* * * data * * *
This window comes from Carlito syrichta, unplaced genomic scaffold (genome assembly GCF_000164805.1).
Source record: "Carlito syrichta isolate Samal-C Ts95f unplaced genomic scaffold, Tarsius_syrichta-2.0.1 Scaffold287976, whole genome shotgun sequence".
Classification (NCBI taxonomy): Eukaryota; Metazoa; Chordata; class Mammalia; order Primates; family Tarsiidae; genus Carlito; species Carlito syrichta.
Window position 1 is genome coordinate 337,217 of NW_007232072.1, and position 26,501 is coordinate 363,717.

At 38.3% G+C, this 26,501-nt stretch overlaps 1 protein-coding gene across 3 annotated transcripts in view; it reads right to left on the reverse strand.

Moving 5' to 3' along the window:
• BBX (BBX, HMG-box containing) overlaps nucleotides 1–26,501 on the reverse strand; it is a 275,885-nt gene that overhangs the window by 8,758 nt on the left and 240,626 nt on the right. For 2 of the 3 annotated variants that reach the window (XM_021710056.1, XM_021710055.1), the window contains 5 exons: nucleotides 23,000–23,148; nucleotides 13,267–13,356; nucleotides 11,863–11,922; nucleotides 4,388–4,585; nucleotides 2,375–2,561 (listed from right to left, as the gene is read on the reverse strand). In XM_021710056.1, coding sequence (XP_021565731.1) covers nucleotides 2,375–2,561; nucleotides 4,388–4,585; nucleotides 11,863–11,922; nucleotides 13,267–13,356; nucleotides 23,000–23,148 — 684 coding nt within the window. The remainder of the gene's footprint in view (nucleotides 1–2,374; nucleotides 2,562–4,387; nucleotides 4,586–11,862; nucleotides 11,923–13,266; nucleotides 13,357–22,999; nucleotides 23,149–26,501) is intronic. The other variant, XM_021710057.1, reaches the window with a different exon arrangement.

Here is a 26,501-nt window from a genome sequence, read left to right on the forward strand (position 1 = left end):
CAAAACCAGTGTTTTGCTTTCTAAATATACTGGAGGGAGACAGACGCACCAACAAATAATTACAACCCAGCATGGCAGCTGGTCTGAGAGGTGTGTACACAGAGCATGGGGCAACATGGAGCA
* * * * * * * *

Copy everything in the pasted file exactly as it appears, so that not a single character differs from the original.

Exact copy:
This window comes from Carlito syrichta, unplaced genomic scaffold (genome assembly GCF_000164805.1).
Source record: "Carlito syrichta isolate Samal-C Ts95f unplaced genomic scaffold, Tarsius_syrichta-2.0.1 Scaffold287976, whole genome shotgun sequence".
Classification (NCBI taxonomy): Eukaryota; Metazoa; Chordata; class Mammalia; order Primates; family Tarsiidae; genus Carlito; species Carlito syrichta.
Window position 1 is genome coordinate 337,217 of NW_007232072.1, and position 26,501 is coordinate 363,717.

At 38.3% G+C, this 26,501-nt stretch overlaps 1 protein-coding gene across 3 annotated transcripts in view; it reads right to left on the reverse strand.

Moving 5' to 3' along the window:
• BBX (BBX, HMG-box containing) overlaps nucleotides 1–26,501 on the reverse strand; it is a 275,885-nt gene that overhangs the window by 8,758 nt on the left and 240,626 nt on the right. For 2 of the 3 annotated variants that reach the window (XM_021710056.1, XM_021710055.1), the window contains 5 exons: nucleotides 23,000–23,148; nucleotides 13,267–13,356; nucleotides 11,863–11,922; nucleotides 4,388–4,585; nucleotides 2,375–2,561 (listed from right to left, as the gene is read on the reverse strand). In XM_021710056.1, coding sequence (XP_021565731.1) covers nucleotides 2,375–2,561; nucleotides 4,388–4,585; nucleotides 11,863–11,922; nucleotides 13,267–13,356; nucleotides 23,000–23,148 — 684 coding nt within the window. The remainder of the gene's footprint in view (nucleotides 1–2,374; nucleotides 2,562–4,387; nucleotides 4,586–11,862; nucleotides 11,923–13,266; nucleotides 13,357–22,999; nucleotides 23,149–26,501) is intronic. The other variant, XM_021710057.1, reaches the window with a different exon arrangement.

Here is a 26,501-nt window from a genome sequence, read left to right on the forward strand (position 1 = left end):
CAAAACCAGTGTTTTGCTTTCTAAATATACTGGAGGGAGACAGACGCACCAACAAATAATTACAACCCAGCATGGCAGCTGGTCTGAGAGGTGTGTACACAGAGCATGGGGCAACATGGAGCA